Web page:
Phor is an artist with something to say, whether he’s creating music, tattooing, working out, or using his platform to promote positivity and self-love. For any individual growing up in the South Side of Chicago, the battle is triumphing through the hardships of the neighborhood and doing whatever it takes to make something of yourself.
You may have seen Phor on VH1’sreality television show Black Ink Chicago, which speaks volumes to his love and passion for his city. While he fell into tattooing by accident nearly a decade ago, the “Cardio” rapper is a walking testament that you don’t have to be boxed into one career, but rather a multidimensional creative in its truest form.
Phor’s biggest hit to date includes 2017’s “Chi-Town,” which he describes as an anthem for his city similar to “Welcome To Atlanta” by Jermain Dupri. It later received a standout remix from Chicago legends BumpJ, Twista and Lil Durk.
Most recently, Phor released his new single “Comfy” inspired directly by quarantine and the mandated lockdown due to COVID-19. The record currently holds fans over until the arrival of his forthcoming project titled Self-Love — raising awareness for mental health while speaking volumes to the current state of the world.
Flaunt caught up with Phor via Instagram Live to discuss the importance of mental health, how he fell into tattooing, biggest musical influences, new single “Comfy,” his fitness routine, and more!
For those who don’t know, who is Phor?
Expect the unexpected. Most importantly, somebody with a good heart. I look at myself as an inspiration. Motivator, I like to give people that type of energy. Think of a positive person, somebody who wants to see you win.
Hailing from Chicago’s South Side, what was the household like growing up?
I was raised with all women, so I have a lot of respect for the ladies. I’ve always been a giving person. My father wasn't in my life so I had to be the man of the house. I had to do what I had to do, step up and make sure they were straight. I was a little boy taking care of a grown man's responsibility.
You started doing music at 14 years old. What was Phor like then?
I was clearly outside with my neighborhood friends. My homeboy was really good at freestyling about anything in front of him. I was inspired, I thought that was the craziest thing. I took that home with me. I used to write stuff down, try to focus on rhythm, flow, making sense of what I'm saying with metaphors and punchlines. He happened to become a producer, so I started working with him real close on music on the come up. I was in a group at the time called UNDAHOOD. I started taking it series my first year in high school. It's been a wild ride.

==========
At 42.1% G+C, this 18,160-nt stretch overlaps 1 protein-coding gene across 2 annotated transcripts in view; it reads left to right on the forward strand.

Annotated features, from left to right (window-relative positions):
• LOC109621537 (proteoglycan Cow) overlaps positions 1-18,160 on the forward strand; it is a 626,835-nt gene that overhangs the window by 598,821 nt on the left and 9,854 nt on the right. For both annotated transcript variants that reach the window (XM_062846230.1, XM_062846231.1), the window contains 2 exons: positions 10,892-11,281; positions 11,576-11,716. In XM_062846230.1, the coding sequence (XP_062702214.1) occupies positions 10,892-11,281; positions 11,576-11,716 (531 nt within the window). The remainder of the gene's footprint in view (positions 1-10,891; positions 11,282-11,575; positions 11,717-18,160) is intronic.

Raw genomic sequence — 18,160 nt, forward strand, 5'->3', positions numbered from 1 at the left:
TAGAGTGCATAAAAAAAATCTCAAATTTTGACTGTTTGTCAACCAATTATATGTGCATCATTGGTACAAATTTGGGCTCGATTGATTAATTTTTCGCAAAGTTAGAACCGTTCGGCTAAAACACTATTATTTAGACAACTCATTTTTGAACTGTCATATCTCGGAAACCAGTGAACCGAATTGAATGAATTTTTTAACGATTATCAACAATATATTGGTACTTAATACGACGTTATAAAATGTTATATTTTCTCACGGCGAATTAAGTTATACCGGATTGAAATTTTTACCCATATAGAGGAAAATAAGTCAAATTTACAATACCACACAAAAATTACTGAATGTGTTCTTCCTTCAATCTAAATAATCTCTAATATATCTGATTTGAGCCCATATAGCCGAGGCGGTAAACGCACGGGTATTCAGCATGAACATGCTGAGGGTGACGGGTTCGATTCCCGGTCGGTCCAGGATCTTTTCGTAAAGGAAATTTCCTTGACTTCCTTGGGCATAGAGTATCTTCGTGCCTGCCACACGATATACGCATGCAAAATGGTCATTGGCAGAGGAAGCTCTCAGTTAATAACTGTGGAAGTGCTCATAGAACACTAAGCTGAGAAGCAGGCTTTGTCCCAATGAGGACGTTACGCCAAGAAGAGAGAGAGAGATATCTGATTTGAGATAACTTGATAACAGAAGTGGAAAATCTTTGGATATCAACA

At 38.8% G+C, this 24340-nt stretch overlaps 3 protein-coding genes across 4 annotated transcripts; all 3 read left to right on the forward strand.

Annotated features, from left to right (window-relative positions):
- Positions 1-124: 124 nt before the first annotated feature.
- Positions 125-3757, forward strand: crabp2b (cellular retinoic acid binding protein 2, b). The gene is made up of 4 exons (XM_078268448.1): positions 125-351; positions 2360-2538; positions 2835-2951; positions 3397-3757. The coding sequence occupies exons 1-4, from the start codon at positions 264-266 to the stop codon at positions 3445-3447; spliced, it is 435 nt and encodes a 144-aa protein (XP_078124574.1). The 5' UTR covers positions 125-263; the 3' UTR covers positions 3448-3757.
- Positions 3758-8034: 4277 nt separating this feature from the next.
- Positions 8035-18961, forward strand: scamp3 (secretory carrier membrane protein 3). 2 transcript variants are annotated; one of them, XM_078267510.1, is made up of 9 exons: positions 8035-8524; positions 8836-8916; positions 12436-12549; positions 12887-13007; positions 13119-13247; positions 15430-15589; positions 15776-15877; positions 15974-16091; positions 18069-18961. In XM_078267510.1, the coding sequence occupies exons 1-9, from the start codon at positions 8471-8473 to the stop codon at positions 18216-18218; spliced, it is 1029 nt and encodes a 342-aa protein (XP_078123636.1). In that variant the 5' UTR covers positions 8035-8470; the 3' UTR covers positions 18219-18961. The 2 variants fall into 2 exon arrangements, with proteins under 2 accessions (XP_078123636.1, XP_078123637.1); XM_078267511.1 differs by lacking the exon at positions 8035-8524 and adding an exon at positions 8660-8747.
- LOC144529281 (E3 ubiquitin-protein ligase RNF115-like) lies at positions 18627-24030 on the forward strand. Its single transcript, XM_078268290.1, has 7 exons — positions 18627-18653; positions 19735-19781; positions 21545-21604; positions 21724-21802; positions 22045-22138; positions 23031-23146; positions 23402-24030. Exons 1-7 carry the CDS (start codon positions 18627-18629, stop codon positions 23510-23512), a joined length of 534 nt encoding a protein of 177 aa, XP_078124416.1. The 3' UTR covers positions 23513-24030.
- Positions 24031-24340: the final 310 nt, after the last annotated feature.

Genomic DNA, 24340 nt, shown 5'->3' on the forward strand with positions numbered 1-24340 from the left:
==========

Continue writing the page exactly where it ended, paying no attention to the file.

Have you been tattooing the entire time?
Hell nah, tattooing came 9 or 10 years ago. I stumbled across it, nothing I was looking to do. I had a lot of friends who were tattoo artists, I was getting a lot of tattoos. I played around with it one day, I was bored. On New Years, my brother said "man, do a tattoo on me." He played basketball. Back then, everybody wanted to be tattooed on the court.
He literally said “try on me?” That’s crazy!
Yeah, he was with it. I did that, it's been up from there. There was a response of course, my clientele grew. Before I was tattooing, I was customizing shoes for Nike. I always had a clientele, and I was making shirts. I converted my audience over to what I was doing.
Growing up, who were the artists you looked up to?
Nas, DMX, Jay-Z, Timbaland and Magoo back then. It was lit, I was inspired by the energy to express. It became therapy for me, it became an outlet tool for me. You know when you're talking to somebody, they hear you but they’re not really listening? It goes in one ear and out the other. Music is my way of getting things off my chest, but people don't really understand. That's my journal, that's my diary.
"Chi Town" was a big record for you. What did that do for your career?
It was a crazy time when I made the song. I remember I made it on Memorial Day weekend in 2018. Originally, it was going to be a whole different type of song. I changed some of the words and "Chi Town" came at the end. I’m like “alright, this is what it is.” I didn't write it down, I did it on the spot. I record music on the spot, I like natural vibes. That's what fits the mood these days. I knew what I had, I set up a meeting with the radio station. "Chi-Town" was the last song I played them. I wanted to get everything else out the way first because I already knew what they’re going to say. Chicago never had a real city anthem like how Atlanta has "Welcome to Atlanta" or how New York has "I’m from New York.” Chicago never really had that Chicago record, so it worked.
You have Chicago legends on the remix! Twista, Lil Durk, and Bump J.
I fuck with Durk. I fuck with all them guys, they’re all solid. It was dope. What's crazy is the remix was gonna be a lot bigger but the way Chicago’s set up, some artists can't be on certain songs with other artists due to street shit.
Your new single "Comfy,” was this inspired by quarantine?